Please pardon the long post. I've done some looking around and not found a satisfactory answer. A link to a good answer would be a very satisfactory answer!
I am a big fan of Secunia PSI, and I'm looking for a program that does for device drivers (and possibly BIOS and possibly firmware) what Secunia PSI does for software.
I suspect the problem of finding updates for drivers is a lot more complicated because there are three sources for drivers. Note this is specifically for internal devices such as the chipset, audio, and network adapters; it's a bit different for external devices (peripherals) such as printers, scanners, and all-in-ones. (With these, the complication is that you need to decide if you want the big software packages -- suites -- or just the drivers. But that's another topic.) So, for internal devices, the driver sources are:
- The original manufacturer of the device (such as Intel, NVidia, or RealTek).
- The computer manufacturer (such as Dell or Acer) or motherboard manufacturer (such as Asus), who buys the device from the device manufacturer and might tailor the driver.
- Driver web sites (like driverguide.com and driverzone.com). I don't trust driverguide.com. I used them a while ago and abandoned them. And their awards are all from 2004 or earlier (http://members.driverguide.com/index...__docs__awards).
Also, driver version numbers are sometimes illogical -- I've seen missing numbers or numbers concatenated in device manager.
I've seen the following driver update tools:
- Driver Detective (plenty of negative reviews at http://www.softpedia.com/progViewOpi...ve-50576,.html AND at http://download.cnet.com/Driver-Dete...42.html#rateit)
- RadarSync (Cnet pans it: http://download.cnet.com/RadarSync-P...-10265194.html AND I had bad luck with it)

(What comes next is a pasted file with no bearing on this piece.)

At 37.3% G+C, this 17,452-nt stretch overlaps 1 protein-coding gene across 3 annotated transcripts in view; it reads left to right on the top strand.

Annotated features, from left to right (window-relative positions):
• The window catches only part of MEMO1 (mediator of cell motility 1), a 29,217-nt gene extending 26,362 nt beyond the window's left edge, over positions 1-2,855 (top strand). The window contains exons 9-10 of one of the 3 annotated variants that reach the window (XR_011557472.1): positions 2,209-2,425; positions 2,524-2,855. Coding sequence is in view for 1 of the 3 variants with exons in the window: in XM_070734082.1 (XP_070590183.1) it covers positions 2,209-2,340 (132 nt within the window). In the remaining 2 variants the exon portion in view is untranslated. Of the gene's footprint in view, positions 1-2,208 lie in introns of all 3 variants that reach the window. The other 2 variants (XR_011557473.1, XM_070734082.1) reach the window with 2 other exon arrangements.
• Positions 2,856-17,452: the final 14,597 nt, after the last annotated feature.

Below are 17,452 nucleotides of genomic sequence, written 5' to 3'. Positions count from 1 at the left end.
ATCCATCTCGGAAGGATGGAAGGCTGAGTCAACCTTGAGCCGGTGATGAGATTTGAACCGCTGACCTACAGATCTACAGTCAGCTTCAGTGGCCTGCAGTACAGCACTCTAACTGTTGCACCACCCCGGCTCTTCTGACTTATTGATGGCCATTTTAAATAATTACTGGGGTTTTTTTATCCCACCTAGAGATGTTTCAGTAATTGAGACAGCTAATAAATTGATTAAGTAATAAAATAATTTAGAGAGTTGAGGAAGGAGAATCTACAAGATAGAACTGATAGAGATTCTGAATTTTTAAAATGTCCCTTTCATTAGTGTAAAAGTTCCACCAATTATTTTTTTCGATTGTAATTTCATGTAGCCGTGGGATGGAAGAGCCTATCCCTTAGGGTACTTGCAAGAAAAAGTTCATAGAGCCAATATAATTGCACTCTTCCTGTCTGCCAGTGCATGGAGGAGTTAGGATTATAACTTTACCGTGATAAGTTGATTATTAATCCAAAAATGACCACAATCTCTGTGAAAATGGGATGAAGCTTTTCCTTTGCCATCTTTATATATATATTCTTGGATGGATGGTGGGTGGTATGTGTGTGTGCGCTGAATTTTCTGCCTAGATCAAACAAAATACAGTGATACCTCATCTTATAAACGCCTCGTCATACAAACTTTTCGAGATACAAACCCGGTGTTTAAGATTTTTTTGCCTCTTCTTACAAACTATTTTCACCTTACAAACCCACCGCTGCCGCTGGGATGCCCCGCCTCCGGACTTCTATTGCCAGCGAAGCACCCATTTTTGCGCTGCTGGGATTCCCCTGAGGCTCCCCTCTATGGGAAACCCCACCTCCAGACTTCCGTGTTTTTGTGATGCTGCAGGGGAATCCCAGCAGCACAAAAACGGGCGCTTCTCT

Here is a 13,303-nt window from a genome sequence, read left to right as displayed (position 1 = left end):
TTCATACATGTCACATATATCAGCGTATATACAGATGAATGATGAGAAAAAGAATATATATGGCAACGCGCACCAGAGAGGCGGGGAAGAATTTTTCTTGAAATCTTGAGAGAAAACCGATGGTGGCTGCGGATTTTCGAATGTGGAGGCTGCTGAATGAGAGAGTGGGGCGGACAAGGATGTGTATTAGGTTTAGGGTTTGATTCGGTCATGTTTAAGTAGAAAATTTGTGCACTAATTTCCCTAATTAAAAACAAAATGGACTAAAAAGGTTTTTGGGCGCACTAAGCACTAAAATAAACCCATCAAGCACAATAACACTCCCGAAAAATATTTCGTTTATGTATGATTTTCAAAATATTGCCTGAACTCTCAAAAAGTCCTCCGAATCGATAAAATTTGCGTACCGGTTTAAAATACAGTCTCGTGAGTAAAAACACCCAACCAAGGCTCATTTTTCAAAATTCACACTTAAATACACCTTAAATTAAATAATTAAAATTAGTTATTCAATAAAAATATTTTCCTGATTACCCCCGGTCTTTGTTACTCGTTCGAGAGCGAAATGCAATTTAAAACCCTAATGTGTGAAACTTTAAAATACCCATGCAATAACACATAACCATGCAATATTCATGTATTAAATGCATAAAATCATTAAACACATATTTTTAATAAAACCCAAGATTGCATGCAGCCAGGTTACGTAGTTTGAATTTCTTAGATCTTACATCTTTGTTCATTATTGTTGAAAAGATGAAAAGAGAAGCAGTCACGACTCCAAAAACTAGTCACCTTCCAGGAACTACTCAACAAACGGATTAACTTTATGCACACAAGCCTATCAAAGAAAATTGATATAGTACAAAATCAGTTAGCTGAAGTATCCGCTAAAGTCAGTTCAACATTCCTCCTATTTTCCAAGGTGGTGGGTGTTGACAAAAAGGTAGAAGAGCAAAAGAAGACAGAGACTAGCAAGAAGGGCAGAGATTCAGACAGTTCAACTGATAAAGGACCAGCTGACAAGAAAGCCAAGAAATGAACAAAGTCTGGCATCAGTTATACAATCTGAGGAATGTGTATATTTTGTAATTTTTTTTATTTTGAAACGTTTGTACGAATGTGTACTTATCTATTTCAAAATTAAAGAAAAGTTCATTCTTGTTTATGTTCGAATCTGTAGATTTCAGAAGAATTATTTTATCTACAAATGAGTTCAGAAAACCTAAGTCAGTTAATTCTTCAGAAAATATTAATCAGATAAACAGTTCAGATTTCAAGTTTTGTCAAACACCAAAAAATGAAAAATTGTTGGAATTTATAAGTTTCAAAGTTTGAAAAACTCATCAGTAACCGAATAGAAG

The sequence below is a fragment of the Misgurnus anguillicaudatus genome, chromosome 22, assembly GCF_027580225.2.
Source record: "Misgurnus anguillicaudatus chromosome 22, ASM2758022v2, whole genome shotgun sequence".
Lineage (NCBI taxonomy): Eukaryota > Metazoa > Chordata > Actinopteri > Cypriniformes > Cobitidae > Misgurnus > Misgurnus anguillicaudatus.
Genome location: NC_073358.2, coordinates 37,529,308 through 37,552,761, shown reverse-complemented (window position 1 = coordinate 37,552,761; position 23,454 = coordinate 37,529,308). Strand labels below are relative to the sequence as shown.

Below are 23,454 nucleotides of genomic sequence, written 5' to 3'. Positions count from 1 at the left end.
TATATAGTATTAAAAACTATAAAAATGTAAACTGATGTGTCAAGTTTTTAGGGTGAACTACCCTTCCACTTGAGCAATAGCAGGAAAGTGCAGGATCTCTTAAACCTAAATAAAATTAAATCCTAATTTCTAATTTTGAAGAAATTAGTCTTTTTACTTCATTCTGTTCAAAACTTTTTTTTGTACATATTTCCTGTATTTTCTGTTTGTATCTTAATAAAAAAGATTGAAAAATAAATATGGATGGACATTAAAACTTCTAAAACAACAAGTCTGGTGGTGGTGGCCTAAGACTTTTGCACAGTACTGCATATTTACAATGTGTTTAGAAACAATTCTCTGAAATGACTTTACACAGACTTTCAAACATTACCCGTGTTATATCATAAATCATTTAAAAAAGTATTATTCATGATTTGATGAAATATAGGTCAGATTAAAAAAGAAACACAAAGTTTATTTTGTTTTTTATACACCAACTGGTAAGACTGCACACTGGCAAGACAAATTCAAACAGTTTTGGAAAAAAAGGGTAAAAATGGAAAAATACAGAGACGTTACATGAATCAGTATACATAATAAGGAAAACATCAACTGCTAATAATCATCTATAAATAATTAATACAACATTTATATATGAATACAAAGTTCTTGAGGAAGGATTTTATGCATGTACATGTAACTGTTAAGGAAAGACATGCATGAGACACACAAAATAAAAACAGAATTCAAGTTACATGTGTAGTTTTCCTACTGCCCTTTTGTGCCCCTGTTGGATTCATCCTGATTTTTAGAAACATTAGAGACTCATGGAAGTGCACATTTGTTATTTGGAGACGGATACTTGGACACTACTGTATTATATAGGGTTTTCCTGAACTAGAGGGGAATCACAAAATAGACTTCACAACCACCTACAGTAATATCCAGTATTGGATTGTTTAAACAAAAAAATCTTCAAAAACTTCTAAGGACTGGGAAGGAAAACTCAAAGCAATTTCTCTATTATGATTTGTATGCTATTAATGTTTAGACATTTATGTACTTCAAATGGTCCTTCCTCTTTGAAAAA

- PC PitStop's Driver Alert (http://www.pcpitstop.com/store/driverAlert.asp) which I have tried a year ago and abandoned. Many user reviews at download.com say it's fine but the editor's review points out that you need to pay for updates and it's not always correct. They say it's better to check it's work rather than trust it (http://download.cnet.com/PC-Pitstop-...-10907019.html).
I believe that right-clicking on devices in device manager and choosing "Update Driver" merely invokes Windows Update for that particular driver, whereas going to Windows Update (or Microsoft Update) and selecting Custom (I believe this is different in Vista and 7) scans your entire system for any driver updates known by Windows Update. More up-to-date drivers might be available at the computer manufacturer's support web site but in general you have to manually identify the version number currently installed on your system (using device manager, one by one). Computer manufacturers such as IBM and HP used to have online tools using activex controls -- or update programs installed on the system -- that would identify driver updates. I have seen the update programs state that there were no updates available when I could manually identify updated drivers on manufacturer support web sites.
So, it's a mess, and I bet that one of the high-value skills of experienced computer techs/repair shops is the depth of experience in doing driver updates, particularly if they concentrate on particular manufacturers or product lines.
Bob Stromberg (who should be outside enjoying the cool of the evening, taking a walk)
Saratoga Springs and Salem, NY